Japan’s top daily forces war reappraisal
By David PillingDecember 27 2006FTcom
I guess this is the part of the book on line.
It is good to make it known how Japan has tackled the issue of war crimes.
I don't necessarily agree that Japan was indifferent to the war responsibility.
Even Harvart Bix says:
During the early years of the Occupation, Japanese intellectuals went much further than their German counterparts in grappling with issues of war responsibility. This has not been sufficiently appreciated.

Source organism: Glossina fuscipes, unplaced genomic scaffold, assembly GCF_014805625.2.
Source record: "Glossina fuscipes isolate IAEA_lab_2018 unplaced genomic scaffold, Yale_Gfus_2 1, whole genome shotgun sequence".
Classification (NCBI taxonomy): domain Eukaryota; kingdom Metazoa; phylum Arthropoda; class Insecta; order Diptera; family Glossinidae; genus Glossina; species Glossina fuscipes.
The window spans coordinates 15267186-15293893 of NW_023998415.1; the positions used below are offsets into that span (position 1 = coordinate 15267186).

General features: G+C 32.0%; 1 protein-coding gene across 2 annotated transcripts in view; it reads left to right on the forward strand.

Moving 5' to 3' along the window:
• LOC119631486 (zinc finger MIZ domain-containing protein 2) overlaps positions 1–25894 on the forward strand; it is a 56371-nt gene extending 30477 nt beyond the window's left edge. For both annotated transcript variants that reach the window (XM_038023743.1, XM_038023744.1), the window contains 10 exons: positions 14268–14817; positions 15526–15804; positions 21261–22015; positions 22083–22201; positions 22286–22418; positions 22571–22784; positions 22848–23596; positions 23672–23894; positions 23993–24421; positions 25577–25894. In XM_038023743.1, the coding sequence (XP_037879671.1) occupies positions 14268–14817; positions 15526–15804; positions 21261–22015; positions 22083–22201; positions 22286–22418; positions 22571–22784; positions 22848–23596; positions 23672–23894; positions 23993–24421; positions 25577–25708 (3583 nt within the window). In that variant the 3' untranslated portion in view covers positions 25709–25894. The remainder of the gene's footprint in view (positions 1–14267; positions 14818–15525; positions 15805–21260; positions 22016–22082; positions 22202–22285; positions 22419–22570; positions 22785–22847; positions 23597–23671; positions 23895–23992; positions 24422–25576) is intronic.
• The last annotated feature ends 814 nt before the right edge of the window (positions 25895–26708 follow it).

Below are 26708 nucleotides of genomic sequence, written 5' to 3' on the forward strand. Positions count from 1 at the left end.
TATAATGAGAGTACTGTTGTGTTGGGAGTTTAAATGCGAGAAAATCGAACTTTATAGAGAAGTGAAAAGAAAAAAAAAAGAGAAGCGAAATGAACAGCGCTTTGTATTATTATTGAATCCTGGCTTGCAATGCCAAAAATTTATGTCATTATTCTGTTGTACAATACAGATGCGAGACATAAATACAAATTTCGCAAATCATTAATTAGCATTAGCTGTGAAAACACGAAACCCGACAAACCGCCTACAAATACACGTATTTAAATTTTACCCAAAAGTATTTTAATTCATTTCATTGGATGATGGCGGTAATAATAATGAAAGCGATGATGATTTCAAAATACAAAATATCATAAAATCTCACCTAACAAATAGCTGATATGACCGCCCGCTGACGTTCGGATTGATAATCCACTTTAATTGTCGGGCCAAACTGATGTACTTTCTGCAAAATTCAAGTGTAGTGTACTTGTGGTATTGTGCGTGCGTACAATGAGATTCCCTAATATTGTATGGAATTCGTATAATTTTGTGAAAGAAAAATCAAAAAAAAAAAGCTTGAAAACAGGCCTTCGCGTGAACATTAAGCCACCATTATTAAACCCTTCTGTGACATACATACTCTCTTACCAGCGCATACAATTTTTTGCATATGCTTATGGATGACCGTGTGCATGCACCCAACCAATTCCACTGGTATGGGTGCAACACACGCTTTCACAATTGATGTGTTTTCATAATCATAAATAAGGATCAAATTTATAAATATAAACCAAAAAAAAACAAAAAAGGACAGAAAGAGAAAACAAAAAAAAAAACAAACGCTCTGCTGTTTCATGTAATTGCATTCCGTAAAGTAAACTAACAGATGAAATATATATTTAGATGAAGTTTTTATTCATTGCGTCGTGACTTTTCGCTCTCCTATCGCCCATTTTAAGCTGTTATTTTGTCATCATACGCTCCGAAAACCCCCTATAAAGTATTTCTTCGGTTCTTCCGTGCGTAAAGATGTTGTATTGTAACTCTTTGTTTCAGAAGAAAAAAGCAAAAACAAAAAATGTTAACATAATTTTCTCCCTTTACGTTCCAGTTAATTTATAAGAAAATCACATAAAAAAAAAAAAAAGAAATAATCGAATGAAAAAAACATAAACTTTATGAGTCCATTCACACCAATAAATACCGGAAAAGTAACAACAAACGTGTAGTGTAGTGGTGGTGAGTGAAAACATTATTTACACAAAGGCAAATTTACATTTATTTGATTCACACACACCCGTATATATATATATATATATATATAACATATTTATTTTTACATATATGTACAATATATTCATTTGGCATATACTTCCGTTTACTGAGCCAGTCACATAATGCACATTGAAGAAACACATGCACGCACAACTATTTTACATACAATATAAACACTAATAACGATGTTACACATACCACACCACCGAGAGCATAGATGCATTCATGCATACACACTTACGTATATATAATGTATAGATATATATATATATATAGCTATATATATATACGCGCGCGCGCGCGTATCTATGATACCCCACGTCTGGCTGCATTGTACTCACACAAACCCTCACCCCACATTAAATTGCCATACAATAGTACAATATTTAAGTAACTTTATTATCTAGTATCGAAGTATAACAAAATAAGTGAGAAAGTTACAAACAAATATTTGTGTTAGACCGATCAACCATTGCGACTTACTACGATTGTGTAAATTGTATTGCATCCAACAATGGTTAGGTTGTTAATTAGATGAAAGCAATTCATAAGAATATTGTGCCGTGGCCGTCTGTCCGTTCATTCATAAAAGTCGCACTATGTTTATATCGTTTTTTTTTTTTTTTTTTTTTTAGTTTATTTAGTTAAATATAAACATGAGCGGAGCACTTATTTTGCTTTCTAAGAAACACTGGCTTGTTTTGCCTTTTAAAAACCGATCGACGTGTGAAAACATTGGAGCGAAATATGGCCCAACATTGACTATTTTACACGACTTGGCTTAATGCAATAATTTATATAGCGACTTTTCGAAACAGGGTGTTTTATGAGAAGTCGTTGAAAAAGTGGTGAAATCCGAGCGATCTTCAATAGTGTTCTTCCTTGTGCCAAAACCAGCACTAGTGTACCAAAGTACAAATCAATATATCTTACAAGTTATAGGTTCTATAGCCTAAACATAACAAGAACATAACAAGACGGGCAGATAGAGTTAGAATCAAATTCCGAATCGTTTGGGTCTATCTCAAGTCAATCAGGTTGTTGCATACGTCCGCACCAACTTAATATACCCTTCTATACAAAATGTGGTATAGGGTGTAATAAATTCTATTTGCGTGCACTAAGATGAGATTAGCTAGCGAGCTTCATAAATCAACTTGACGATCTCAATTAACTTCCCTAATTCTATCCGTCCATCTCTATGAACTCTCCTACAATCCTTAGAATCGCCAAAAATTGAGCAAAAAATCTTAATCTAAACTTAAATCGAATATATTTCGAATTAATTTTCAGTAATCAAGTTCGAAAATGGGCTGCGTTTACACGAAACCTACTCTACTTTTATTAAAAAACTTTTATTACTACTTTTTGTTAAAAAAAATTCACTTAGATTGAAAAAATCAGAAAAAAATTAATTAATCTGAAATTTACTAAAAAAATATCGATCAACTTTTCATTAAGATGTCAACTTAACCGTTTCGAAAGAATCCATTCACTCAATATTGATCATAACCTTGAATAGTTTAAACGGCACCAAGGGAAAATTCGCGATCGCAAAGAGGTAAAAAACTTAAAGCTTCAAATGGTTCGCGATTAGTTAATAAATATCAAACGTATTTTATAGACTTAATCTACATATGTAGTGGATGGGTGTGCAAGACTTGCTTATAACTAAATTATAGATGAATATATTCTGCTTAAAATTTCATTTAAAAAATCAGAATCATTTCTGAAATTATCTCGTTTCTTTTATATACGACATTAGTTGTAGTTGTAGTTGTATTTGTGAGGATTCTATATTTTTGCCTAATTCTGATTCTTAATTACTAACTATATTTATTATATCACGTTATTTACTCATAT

But the problem as he sees it is
At the same time, however, there is no unified "Japan" that hews to erroneous views of the past. Divisions remain deep. Every generation of Japanese has revisited World War II, and will continue to do so.
I have another perspective.
For most Japanese, they perceieve themselves as the victims first and utmost ; they were victims of their own regime, their superior, and hungers, air-raids, atomic bombs. They concluded the war means disaster, cruel, irrational, demonic, something to be avoided by any means.
In this reasoning process, there are two things they tend to ignore.
1) they could have stopped Japanese invasion and non-Japanese victims could have saved.
2) there might be times when the war is necessary.